When business gurus and management experts talk about building and growing a business, one topic that usually comes to the top of the list is planning.
It seems self-evident that every business needs a plan to achieve growth and the goals it has set for itself.
The idea of planning is very comforting.
It makes employees feel safe and secure to know that company leadership has a plan to guide business activities in the "right" way--and a cogent, comprehensive plan makes company leaders feel safer, too, no doubt.
But the kind of planning you'll need to do in the 21st century is not the same kind of planning you're probably used to.
The rapid pace of change in today's world, which will be even faster tomorrow, makes traditional planning virtually meaningless.
The forces of technology and social change, among others, and their reach into our lives, call into question everything we do in business and everything we believe to be true about the way business operates.
What we accept as reality today changes in the blink of an eye.
So it's time to dispel the most common and dangerous myth about planning: Plans do not insure that what is planned will actually come to pass; plans do not predict the future.
How does one lead when the future is so uncertain?
How does one plan when the outcomes of what we envision today and begin implementing tomorrow are so unpredictable?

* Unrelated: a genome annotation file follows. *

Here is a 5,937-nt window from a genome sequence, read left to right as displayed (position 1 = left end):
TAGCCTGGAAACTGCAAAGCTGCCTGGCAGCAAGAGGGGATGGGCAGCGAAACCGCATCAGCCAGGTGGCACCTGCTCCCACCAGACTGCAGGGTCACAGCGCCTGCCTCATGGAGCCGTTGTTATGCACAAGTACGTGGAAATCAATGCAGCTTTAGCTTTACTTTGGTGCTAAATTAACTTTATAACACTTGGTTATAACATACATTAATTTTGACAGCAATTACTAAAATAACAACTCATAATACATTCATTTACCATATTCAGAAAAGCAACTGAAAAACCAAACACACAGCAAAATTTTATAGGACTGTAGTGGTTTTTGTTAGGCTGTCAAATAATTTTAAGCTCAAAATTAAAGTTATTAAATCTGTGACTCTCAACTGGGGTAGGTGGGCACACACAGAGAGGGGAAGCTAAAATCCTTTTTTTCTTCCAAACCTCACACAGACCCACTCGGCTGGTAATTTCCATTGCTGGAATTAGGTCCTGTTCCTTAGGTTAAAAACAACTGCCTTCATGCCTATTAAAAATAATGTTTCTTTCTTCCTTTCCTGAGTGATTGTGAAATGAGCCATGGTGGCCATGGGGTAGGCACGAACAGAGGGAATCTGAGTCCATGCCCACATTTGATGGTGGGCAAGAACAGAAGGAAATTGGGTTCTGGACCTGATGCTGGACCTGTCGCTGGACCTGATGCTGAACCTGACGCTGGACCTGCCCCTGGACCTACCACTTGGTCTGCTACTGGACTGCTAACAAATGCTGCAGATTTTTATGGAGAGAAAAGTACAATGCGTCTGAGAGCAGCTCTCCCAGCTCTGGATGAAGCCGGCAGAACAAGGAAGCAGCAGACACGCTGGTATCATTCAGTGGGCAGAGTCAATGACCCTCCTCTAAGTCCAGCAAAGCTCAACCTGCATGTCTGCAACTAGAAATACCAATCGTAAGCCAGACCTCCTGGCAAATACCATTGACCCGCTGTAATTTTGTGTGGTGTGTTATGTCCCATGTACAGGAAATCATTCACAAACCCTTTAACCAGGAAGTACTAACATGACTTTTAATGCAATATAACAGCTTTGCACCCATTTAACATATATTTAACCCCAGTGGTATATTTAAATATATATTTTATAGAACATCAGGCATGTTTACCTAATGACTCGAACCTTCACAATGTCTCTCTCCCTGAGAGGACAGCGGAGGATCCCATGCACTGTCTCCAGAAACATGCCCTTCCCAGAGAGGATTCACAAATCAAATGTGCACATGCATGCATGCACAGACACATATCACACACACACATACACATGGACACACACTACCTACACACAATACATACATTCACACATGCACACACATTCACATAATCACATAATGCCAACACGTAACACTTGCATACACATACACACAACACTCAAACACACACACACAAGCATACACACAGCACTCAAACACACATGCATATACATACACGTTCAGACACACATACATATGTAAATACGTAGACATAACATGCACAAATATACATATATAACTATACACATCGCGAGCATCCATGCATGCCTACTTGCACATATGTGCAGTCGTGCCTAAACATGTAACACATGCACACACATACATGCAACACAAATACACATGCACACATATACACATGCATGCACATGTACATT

In this mass of uncertainty, one thing is--or, at least, should be--certain.
And that is your Vision.
So that's where you start.
Your business plan will be a statement of your Vision, supported by a description of the main strategies and tactics you'll use to make that Vision come true.
From the strategies and tactics discussed in your plan, each department and position will be able to develop the additional strategies, tactics, and systems to achieve their results.
Here are some new ways to approach planning in this 21st century business environment:
Start with what's important to you. A mediocre plan that people feel passionately about will serve you better than a technically superior plan that you don't' feel strongly about.
Approach planning as more of an art than a science. Don't be taken in by plans with copious facts and figures that give a false impression of certainty. Use your best thinking when you plan, but don't forget that even the best thinking involves educated guesswork. Just be sure to document all the planning assumptions that underlie the content of your plan.
Create a planning framework that accommodates change. Your plan is not a rigid prescription with every detail pinned down. Think of it more as a series of guideposts to focus on and targets to aim for. Don't follow through with activities simply because they're "in the plan." And don't forego promising and exciting opportunities that arise simply because they aren't.
Treat the plan as a living, growing document. Review, evaluate and revise your plan periodically. Keep questioning and reevaluating your assumptions. Stay flexible and open to change.
Remember that a business without a Vision is directionless.
But a Vision without a plan is only a hope.
Your Vision needs a plan--a 21st century plan--to make it a reality.